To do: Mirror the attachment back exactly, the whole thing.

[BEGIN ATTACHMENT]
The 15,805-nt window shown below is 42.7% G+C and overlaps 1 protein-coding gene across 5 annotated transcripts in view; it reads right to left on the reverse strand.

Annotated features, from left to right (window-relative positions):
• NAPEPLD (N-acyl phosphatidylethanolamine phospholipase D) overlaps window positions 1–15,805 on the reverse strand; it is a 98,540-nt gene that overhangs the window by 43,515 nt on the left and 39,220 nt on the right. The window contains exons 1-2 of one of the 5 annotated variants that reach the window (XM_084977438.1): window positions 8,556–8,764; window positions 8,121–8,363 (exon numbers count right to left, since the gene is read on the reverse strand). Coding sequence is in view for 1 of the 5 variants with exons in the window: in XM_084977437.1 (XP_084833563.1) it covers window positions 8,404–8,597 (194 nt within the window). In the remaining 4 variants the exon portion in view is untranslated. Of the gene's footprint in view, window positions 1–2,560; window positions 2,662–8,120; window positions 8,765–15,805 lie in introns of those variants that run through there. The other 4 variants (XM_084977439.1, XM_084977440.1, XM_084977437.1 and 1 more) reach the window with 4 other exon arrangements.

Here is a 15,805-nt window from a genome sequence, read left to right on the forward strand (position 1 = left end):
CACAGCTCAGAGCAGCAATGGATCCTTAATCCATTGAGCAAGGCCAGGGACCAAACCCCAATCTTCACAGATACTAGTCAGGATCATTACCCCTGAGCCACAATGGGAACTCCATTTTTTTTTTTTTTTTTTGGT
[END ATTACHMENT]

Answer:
The 15,805-nt window shown below is 42.7% G+C and overlaps 1 protein-coding gene across 5 annotated transcripts in view; it reads right to left on the reverse strand.

Annotated features, from left to right (window-relative positions):
• NAPEPLD (N-acyl phosphatidylethanolamine phospholipase D) overlaps window positions 1–15,805 on the reverse strand; it is a 98,540-nt gene that overhangs the window by 43,515 nt on the left and 39,220 nt on the right. The window contains exons 1-2 of one of the 5 annotated variants that reach the window (XM_084977438.1): window positions 8,556–8,764; window positions 8,121–8,363 (exon numbers count right to left, since the gene is read on the reverse strand). Coding sequence is in view for 1 of the 5 variants with exons in the window: in XM_084977437.1 (XP_084833563.1) it covers window positions 8,404–8,597 (194 nt within the window). In the remaining 4 variants the exon portion in view is untranslated. Of the gene's footprint in view, window positions 1–2,560; window positions 2,662–8,120; window positions 8,765–15,805 lie in introns of those variants that run through there. The other 4 variants (XM_084977439.1, XM_084977440.1, XM_084977437.1 and 1 more) reach the window with 4 other exon arrangements.

Here is a 15,805-nt window from a genome sequence, read left to right on the forward strand (position 1 = left end):
CACAGCTCAGAGCAGCAATGGATCCTTAATCCATTGAGCAAGGCCAGGGACCAAACCCCAATCTTCACAGATACTAGTCAGGATCATTACCCCTGAGCCACAATGGGAACTCCATTTTTTTTTTTTTTTTTTGGT